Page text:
It seemed to happen all of a sudden and out of the blue. Wilma James walked into her daughter’s home and said, “I don’t remember being here.” 

Lolita Tramel was stunned; she said her mother looked lost. Her mom had lived with her for a year, helping with the kids. This was the first sign of trouble and given Lolita’s medical background as a dual board-certified family and psychiatric nurse practitioner, she knew the prognosis would be concerning.

Wilma was first diagnosed with mild cognitive impairment, but it wasn’t until they moved to Arizona in 2018 that Tramel’s worst fears were realized. Doctors diagnosed her mom with Alzheimer’s disease. 

“It was really hard for me to accept,” Tramel remembers. “I was devastated. This disease was going to take my best friend from me. I just cried.”

Thus began the 5-year journey of caring for mom. 

“I remember looking at her and saying, “‘We're in this together, I'm never going to leave your side; we're going to fight this together.”

But the news was life-altering in a way Tramel wasn’t emotionally prepared for. As the insidious disease progressed, it presented unexpected challenges, and days became fraught with ups and downs. 

“In the beginning I spent a lot of time arguing with her, trying to get her to remember,” Tramel says. “We want them to be that person we knew; it was extremely difficult.”

Tramel describes the disease as morphing her mother into someone else entirely, explaining that dementia takes the patient from the family twice—first, as they lose their memory, and then again when they pass away. 

“I was at a really low point in my life, and I remember thinking, I needed to make a change, I wanted to be better. I started researching day and night, reading tons of books, and taking training classes to create a culture in my home that was accepting of my mother. I was determined to celebrate her each day to have the best days we could,” she says. 

This new mindset was powerful. Shifting all of her care and attention onto her mother’s current state was both liberating and challenging, allowing Tramel to provide the compassionate care her mother needed, until she passed away last year. 

“I learned to meet her in her reality, wherever that was and whatever that meant. For instance, my mom had come to me one day and said that her caregiver had put food in her purse. Well, I knew that wasn’t true, but it was her reality, so I went with it. We gossiped about it, and just laughed.” 

It was a completely different approach for Tramel—simple yet profound. Now, feeling empowered, Tramel decided she could help others experiencing the same thing.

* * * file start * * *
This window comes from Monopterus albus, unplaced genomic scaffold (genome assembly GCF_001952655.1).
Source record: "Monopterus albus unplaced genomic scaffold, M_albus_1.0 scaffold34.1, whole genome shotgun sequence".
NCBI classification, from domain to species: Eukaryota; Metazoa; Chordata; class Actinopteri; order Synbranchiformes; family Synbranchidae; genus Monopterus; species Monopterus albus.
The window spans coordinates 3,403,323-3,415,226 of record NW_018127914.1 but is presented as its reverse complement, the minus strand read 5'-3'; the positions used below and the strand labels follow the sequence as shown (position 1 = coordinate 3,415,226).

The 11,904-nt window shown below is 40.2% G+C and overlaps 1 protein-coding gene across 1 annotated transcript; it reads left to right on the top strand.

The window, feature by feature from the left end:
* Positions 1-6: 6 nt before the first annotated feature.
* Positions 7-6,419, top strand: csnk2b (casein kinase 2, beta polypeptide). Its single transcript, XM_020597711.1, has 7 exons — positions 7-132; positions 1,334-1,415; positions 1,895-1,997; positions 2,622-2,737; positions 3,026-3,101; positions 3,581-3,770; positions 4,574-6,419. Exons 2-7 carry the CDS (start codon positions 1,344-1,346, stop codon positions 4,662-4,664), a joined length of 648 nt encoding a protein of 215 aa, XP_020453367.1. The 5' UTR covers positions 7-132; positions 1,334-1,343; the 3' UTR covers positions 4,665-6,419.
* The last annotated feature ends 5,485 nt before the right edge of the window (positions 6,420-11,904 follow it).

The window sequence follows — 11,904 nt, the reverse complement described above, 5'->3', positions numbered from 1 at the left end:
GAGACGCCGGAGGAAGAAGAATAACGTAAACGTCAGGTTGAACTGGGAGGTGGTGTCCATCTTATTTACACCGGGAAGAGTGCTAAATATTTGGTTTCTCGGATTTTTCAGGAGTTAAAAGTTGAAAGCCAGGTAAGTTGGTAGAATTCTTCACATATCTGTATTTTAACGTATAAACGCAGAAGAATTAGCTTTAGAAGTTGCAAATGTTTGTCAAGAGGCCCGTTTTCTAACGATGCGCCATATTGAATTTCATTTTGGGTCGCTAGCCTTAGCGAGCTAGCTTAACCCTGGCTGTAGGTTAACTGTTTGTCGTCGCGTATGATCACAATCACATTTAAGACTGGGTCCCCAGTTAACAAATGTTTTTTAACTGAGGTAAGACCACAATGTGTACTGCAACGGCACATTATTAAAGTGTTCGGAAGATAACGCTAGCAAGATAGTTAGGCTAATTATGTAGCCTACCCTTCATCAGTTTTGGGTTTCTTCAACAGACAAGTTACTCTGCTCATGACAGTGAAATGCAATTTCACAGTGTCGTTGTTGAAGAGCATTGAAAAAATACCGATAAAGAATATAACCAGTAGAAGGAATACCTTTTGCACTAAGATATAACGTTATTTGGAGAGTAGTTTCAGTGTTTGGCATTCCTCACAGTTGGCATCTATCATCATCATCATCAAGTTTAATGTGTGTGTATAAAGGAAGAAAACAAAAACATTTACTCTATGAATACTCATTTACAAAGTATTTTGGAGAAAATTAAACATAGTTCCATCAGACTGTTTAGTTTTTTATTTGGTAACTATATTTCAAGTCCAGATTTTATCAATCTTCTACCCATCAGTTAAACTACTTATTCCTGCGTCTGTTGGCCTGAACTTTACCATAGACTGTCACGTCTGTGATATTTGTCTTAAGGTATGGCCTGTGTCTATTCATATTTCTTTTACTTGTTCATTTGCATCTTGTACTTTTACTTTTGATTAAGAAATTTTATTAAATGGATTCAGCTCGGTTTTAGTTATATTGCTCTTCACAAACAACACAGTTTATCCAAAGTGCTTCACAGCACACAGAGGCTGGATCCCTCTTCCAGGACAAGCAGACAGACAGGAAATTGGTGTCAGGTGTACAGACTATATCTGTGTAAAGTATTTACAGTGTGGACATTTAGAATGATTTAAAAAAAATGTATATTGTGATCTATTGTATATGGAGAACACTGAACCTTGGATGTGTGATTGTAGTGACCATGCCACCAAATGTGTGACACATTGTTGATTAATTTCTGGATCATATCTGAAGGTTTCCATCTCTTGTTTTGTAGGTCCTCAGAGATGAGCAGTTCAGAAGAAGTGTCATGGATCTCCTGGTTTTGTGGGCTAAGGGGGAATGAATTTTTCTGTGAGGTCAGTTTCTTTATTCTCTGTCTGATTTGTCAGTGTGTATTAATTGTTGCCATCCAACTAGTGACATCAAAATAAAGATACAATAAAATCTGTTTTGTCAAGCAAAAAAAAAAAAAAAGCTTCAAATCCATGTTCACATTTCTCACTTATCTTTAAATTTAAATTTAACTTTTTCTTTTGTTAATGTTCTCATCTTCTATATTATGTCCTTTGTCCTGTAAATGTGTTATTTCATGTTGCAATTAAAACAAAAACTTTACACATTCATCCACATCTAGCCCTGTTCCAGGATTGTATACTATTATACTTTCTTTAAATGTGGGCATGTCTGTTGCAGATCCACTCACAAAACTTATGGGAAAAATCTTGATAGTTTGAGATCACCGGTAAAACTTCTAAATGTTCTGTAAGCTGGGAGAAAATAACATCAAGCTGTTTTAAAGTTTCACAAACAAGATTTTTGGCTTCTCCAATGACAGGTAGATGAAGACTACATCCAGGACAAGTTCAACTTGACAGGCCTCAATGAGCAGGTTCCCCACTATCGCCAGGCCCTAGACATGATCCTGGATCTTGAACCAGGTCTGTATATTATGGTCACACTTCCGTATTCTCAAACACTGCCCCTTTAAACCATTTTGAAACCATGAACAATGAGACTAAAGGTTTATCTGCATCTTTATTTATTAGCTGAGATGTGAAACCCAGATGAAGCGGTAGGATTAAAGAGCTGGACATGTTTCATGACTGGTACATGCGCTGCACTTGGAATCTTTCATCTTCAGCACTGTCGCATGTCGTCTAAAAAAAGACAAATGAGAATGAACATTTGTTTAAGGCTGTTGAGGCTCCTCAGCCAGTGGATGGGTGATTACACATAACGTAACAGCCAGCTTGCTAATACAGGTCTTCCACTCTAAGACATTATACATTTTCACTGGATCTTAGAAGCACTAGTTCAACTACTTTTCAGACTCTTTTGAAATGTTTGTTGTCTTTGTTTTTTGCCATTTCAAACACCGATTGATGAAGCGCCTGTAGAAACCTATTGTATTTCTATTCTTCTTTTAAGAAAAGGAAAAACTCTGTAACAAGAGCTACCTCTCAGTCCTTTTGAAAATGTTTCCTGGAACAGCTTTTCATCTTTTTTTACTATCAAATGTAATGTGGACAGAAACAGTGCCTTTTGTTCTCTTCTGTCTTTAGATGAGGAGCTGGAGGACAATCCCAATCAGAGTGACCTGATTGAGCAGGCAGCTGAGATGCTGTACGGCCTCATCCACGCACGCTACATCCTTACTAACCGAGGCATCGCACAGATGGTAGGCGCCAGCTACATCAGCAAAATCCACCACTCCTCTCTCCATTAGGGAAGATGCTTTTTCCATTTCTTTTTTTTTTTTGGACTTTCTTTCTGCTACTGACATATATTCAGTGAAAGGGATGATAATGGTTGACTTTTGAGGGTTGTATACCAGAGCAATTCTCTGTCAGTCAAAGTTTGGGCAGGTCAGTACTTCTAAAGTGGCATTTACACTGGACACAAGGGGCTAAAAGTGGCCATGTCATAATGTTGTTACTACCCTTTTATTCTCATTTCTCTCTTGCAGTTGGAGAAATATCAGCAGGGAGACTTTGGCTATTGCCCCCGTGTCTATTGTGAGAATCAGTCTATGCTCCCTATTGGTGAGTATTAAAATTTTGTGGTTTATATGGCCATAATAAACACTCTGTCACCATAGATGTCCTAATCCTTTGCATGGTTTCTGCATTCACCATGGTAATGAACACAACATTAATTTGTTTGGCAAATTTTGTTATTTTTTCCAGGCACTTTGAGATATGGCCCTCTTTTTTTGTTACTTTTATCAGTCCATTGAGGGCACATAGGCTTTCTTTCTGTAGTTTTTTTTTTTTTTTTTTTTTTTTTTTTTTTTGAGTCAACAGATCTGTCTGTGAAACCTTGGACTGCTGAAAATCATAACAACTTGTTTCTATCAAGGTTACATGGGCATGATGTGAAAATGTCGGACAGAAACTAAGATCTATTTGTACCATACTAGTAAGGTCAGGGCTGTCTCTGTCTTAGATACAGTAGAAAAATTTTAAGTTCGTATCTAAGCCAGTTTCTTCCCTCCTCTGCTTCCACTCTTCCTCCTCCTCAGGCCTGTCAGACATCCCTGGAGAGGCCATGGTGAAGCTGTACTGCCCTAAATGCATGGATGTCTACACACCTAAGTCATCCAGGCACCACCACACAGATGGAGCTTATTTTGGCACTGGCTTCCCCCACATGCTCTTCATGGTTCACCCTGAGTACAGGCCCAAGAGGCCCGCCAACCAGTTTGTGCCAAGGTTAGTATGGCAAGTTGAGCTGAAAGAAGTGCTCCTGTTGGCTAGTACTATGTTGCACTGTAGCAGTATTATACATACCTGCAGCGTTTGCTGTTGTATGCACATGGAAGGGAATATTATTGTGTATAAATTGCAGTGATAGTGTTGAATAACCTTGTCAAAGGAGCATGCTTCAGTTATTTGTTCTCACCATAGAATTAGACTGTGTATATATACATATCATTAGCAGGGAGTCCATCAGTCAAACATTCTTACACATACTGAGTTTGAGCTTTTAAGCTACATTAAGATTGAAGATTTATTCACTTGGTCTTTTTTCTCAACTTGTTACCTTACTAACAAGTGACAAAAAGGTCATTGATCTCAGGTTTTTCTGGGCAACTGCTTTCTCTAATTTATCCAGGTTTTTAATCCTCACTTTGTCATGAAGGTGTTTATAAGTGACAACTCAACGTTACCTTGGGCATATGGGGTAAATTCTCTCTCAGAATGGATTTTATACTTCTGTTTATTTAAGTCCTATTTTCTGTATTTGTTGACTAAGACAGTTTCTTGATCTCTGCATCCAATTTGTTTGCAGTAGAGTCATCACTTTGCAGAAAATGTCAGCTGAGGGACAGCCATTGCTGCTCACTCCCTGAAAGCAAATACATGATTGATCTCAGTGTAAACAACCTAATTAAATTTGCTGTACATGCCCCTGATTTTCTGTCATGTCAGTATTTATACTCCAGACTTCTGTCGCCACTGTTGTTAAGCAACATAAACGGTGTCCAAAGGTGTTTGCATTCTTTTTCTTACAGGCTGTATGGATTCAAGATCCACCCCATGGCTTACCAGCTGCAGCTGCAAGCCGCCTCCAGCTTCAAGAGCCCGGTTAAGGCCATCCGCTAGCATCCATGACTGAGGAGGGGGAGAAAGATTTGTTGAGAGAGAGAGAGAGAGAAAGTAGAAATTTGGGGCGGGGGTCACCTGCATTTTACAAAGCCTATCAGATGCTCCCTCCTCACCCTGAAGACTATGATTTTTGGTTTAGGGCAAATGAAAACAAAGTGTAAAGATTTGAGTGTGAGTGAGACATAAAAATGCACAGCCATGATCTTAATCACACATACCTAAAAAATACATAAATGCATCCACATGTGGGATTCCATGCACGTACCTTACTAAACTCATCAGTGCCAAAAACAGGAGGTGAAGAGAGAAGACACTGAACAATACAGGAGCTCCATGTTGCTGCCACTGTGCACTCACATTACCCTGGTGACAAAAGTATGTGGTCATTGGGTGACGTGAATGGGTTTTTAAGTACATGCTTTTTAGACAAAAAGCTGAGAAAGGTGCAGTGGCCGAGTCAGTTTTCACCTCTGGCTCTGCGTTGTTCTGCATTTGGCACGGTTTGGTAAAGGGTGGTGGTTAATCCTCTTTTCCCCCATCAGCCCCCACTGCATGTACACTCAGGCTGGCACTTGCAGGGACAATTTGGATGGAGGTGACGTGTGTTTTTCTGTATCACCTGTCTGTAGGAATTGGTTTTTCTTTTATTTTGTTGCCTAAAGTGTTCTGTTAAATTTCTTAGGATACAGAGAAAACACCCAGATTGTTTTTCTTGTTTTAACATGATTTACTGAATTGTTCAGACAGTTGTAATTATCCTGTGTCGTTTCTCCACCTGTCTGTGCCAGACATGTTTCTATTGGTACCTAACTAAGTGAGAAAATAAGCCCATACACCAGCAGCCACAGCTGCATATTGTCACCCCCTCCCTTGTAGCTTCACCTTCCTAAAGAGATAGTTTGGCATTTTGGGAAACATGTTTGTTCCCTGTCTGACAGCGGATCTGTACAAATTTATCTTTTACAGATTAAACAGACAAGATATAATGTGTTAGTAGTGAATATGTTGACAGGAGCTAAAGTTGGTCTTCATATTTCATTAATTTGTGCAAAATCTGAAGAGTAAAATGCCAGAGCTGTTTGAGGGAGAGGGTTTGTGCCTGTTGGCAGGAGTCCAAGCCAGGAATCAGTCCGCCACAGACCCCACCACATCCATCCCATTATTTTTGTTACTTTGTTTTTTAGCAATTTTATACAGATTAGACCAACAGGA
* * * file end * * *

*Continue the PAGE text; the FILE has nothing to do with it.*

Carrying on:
“You never truly understand what someone else is going through until you have lived that life. That’s why I started Hearts for Dementia Home Care four years ago—to give people peace of mind through one of the most difficult times of their lives.” 

“You never truly understand what someone else is going through until you have lived that life. That’s why I started Hearts for Dementia Home Care four years ago—to give people peace of mind through one of the most difficult times of their lives.” 

The Scottsdale-based Hearts for Dementia offers non-medical home care for families struggling with ailments ranging from mobility to dementia. Round-the-clock services include assistance with personal hygiene, companionship, safety and wellness checks, and mobility support.

Its approach also addresses the mental, physical, emotional, and social well-being of its families, to provide clients with dignity and independence. 

“We want to keep people in the comfort of their own homes for as long as possible,” says Tramel, “so, they may age gracefully, surrounded by things that are familiar to them.” 

Hired caregivers also undergo training to understand Montessori-Based Dementia Programming, to best utilize purposeful activities to help clients engage their sensory, motor, cognitive, and social functions. 

The passion for this field, Tramel says, has no bounds. She’s currently conducting research on dementia behaviors, she’s less than a year away from receiving a doctorate from Yale University, and she plans to bring a new Medicare program to Hearts for Dementia that offers no-cost support to caregivers and dementia patients.

“I want people to know that they are not alone and that we’re in this together,” she says. “I hope that through my work, my mother's legacy lives on, and that Hearts for Dementia embodies my mom’s love, compassion and generosity. That’s the quality of care we strive to deliver each day.”

Alzheimer's

Courtesy Ben Ferguson, Zenith Visuals